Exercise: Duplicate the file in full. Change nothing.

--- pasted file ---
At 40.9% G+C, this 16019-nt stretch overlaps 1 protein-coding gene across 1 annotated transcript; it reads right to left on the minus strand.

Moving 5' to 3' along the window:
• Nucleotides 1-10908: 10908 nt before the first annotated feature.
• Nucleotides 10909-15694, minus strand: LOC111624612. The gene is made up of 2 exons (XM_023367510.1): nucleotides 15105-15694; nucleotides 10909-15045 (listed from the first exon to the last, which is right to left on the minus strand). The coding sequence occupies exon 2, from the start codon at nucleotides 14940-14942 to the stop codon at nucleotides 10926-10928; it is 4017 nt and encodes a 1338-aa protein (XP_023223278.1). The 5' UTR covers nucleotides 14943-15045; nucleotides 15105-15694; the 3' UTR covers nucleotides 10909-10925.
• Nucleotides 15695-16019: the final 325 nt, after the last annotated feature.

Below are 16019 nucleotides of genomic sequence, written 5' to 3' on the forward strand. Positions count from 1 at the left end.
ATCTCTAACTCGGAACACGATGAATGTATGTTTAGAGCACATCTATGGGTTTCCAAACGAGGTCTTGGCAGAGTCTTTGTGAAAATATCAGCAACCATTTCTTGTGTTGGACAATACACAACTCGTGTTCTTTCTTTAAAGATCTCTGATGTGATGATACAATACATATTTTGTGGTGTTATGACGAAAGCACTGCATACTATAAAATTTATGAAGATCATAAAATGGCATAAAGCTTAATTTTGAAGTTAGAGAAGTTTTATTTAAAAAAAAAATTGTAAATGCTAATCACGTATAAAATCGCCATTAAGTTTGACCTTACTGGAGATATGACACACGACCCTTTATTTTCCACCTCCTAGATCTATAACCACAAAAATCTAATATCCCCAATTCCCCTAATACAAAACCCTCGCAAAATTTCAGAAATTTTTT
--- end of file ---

At 40.9% G+C, this 16019-nt stretch overlaps 1 protein-coding gene across 1 annotated transcript; it reads right to left on the minus strand.

Moving 5' to 3' along the window:
• Nucleotides 1-10908: 10908 nt before the first annotated feature.
• Nucleotides 10909-15694, minus strand: LOC111624612. The gene is made up of 2 exons (XM_023367510.1): nucleotides 15105-15694; nucleotides 10909-15045 (listed from the first exon to the last, which is right to left on the minus strand). The coding sequence occupies exon 2, from the start codon at nucleotides 14940-14942 to the stop codon at nucleotides 10926-10928; it is 4017 nt and encodes a 1338-aa protein (XP_023223278.1). The 5' UTR covers nucleotides 14943-15045; nucleotides 15105-15694; the 3' UTR covers nucleotides 10909-10925.
• Nucleotides 15695-16019: the final 325 nt, after the last annotated feature.

Below are 16019 nucleotides of genomic sequence, written 5' to 3' on the forward strand. Positions count from 1 at the left end.
ATCTCTAACTCGGAACACGATGAATGTATGTTTAGAGCACATCTATGGGTTTCCAAACGAGGTCTTGGCAGAGTCTTTGTGAAAATATCAGCAACCATTTCTTGTGTTGGACAATACACAACTCGTGTTCTTTCTTTAAAGATCTCTGATGTGATGATACAATACATATTTTGTGGTGTTATGACGAAAGCACTGCATACTATAAAATTTATGAAGATCATAAAATGGCATAAAGCTTAATTTTGAAGTTAGAGAAGTTTTATTTAAAAAAAAAATTGTAAATGCTAATCACGTATAAAATCGCCATTAAGTTTGACCTTACTGGAGATATGACACACGACCCTTTATTTTCCACCTCCTAGATCTATAACCACAAAAATCTAATATCCCCAATTCCCCTAATACAAAACCCTCGCAAAATTTCAGAAATTTTTT